Under1000skies: So what would someone do who signed up to be one of the 5000?
Dr. Bell: So instead of asking for big sums, $50,000 a month which is what it costs to run the East Point facility at full capacity, we are asking that 5000 people pledge to be one of 5000 that gives $10 a month. It’s growing but it’s growing slowly. Getting the word out about that campaign has probably been the biggest challenge for us. Getting public service announcements over the radio is difficult for example. They will talk about your program but not about fundraising.
Under1000skies: Do you have any kind of “Day in the life” stories or series?
Dr. Bell: Four years ago we published a book called, A Story of Hope. It was about one of our residents we called Maria. She had lived for five years in tents and under bridges. When she came to us, she was 41-years old and pregnant with her tenth child. None of the others were in her custody. She said, “I think this is my last opportunity. I want to keep this baby. I want to raise this baby.” I can tell you now that her real name is Samantha because she put her story on Facebook. She had a traumatic brain injury at 16 from a car accident. So we’re talking about someone who is mentally challenged. When she came in, she didn’t have glasses, didn’t have a tooth in her mouth. We got her glasses and dentures. We enrolled her in adult education classes because she was not reading. Seven months after that, she had the baby. After a year, she was reading in morning devotions from the Bible. DFCS took the 10th child, but we went to court with her and they gave her baby back. She now lives in her own apartment and she is doing really well. Her baby is 4-years old now. She has such a testimony. It warms my heart to know that our ministry – Sheltering Grace – helped to make this miracle possible.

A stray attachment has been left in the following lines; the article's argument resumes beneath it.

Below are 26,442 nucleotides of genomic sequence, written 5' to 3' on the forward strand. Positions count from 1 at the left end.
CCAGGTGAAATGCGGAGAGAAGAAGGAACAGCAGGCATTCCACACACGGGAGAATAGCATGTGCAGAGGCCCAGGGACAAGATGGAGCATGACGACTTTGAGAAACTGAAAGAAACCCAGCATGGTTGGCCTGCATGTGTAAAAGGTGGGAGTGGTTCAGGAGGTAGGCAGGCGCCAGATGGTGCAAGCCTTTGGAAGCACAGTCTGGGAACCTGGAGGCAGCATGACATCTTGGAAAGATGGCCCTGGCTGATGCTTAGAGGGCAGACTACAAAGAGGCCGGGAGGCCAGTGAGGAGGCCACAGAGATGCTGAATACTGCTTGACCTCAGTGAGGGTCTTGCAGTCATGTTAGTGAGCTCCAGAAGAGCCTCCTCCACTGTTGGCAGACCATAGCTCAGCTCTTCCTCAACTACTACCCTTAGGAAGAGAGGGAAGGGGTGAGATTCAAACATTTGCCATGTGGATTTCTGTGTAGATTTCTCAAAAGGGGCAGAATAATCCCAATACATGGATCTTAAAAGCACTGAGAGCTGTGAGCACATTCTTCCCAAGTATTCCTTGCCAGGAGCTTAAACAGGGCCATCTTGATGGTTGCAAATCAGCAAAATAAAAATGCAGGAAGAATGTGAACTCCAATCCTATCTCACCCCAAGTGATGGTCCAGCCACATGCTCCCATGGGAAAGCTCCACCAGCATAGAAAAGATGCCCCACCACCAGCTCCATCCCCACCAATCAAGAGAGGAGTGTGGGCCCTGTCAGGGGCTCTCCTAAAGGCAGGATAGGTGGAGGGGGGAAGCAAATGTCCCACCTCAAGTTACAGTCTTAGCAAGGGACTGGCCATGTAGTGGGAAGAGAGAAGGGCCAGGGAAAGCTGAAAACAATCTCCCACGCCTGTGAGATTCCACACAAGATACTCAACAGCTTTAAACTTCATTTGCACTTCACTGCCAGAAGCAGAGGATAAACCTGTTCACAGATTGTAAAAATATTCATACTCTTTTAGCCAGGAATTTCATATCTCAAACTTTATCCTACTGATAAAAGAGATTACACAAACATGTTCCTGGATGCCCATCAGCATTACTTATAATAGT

Under1000skies: Have you thought about doing a series of stories on YouTube or as podcasts or about doing a Thunderclap to get the word out?
Dr. Bell: We have not explored those avenues as yet.
Under1000skies: I have a question about the third phase in your program, the one before re-entry back into society. You said something about apprenticeships or work assistance?
Dr. Bell: Yes, the third phase is called Head of Household. We have instituted the “Sheltering Grace Academy Collaborative Workforce Training Memorandum” which is outstanding. It provides internships with our women. We’ve partnered with Kennesaw State University for continuing education. Our women are given a vocational assessment to determine where and what courses they should be taking. We just started, but after six years it is very apparent that if we don’t raise the economic standards of these moms, they go back to the same situation. So we want to raise their economic standards as much as possible.
Under1000skies: I read that the “Womanhood” phase, the first phase, includes an “Assessment to determine barriers to attaining stable housing and employment.” Are those barriers primarily substance abuse?”
Dr. Bell: We’re primarily talking about prior debt, because most have had apartments in their name but didn’t pay utilities or rent, and until they resolve those it is very hard for them to get into housing. One of the first things our case manager does is pull their credit report and help them make a debt-reduction plan.
Under1000skies: That’s a life-skill a lot of us could benefit from. So under the second phase, “Motherhood” you write about “Pregnancy and labor education and support.” Is that like Lamaz lessons? Breathing? Do the participants have coaches and birthing support?
Dr. Bell: Yes they have birth coaches. Some of them are “Dulas” which is like a midwife.
Under1000skies: You also provide “Weekly counseling?”
Dr. Bell: Yes we have an agreement with a private organization which hired a therapist to work with our women exclusively. Twelve is our max, and that’s a full and better caseload for a counselor.
Under1000skies: You also offer, “Education in the form of financial, employment, and life skills workshops.” Can you tell me a little bit about the education? What does a typical day look like for one of your participants?